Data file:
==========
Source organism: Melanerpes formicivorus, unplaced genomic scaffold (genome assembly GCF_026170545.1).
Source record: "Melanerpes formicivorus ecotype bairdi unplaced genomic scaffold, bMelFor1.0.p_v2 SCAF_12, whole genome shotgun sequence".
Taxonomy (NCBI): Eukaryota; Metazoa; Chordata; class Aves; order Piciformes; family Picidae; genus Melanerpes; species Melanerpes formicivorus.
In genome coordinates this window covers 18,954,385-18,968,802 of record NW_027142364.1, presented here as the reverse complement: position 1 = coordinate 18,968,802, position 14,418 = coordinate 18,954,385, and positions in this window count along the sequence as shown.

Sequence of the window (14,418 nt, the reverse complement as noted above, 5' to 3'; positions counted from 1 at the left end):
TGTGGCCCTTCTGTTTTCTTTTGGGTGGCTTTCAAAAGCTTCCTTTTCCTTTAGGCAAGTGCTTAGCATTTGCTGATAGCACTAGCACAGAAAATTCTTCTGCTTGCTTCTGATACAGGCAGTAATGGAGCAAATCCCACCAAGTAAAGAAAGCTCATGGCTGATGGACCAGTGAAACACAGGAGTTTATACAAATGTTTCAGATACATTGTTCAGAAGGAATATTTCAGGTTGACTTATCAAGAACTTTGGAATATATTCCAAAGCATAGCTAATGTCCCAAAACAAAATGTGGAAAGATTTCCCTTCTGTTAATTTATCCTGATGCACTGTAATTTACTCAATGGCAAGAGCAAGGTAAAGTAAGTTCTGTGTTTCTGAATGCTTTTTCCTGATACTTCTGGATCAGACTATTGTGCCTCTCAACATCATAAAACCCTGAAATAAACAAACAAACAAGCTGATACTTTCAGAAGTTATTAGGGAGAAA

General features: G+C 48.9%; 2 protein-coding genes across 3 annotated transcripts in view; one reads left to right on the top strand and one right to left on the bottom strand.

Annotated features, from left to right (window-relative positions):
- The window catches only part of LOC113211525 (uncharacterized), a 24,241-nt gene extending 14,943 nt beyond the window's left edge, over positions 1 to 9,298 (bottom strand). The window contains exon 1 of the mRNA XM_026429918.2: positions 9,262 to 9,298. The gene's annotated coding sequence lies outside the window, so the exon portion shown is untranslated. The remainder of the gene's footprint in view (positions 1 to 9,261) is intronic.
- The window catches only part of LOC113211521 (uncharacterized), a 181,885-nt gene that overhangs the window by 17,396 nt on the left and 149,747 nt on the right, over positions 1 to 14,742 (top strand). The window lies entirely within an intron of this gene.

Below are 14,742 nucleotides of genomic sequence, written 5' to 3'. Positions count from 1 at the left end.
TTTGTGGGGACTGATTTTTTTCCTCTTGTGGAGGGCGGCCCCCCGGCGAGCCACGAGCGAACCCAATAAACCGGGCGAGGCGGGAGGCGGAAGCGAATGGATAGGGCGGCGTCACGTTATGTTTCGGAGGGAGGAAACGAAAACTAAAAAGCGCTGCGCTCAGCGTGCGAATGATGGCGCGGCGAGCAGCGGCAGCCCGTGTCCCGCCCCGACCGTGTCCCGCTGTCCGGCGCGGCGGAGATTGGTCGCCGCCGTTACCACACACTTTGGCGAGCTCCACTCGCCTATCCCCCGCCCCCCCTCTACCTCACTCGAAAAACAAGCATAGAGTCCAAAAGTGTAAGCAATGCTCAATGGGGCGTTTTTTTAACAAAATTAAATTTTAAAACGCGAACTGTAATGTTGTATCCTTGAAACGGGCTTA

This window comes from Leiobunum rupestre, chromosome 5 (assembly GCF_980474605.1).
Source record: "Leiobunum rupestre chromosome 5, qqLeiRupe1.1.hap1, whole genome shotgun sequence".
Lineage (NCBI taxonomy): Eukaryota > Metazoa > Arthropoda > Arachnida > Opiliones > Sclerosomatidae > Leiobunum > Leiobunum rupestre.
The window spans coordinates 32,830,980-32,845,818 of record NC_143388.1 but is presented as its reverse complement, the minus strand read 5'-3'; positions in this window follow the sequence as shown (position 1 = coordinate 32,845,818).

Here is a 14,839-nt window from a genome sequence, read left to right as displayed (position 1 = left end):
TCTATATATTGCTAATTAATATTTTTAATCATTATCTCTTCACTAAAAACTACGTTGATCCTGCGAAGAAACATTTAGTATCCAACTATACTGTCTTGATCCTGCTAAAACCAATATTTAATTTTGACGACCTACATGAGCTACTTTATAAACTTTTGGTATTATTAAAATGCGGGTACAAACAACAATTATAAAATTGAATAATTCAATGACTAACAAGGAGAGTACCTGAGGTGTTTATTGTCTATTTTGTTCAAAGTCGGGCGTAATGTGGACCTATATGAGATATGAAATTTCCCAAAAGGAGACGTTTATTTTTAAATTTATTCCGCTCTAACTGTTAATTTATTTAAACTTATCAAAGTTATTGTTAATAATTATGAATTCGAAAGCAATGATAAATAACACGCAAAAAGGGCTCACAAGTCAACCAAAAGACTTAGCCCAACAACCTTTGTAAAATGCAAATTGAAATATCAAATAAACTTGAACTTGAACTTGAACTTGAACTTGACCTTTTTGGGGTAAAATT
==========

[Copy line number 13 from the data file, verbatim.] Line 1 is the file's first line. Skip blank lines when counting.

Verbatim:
This window comes from Leiobunum rupestre, chromosome 5 (assembly GCF_980474605.1).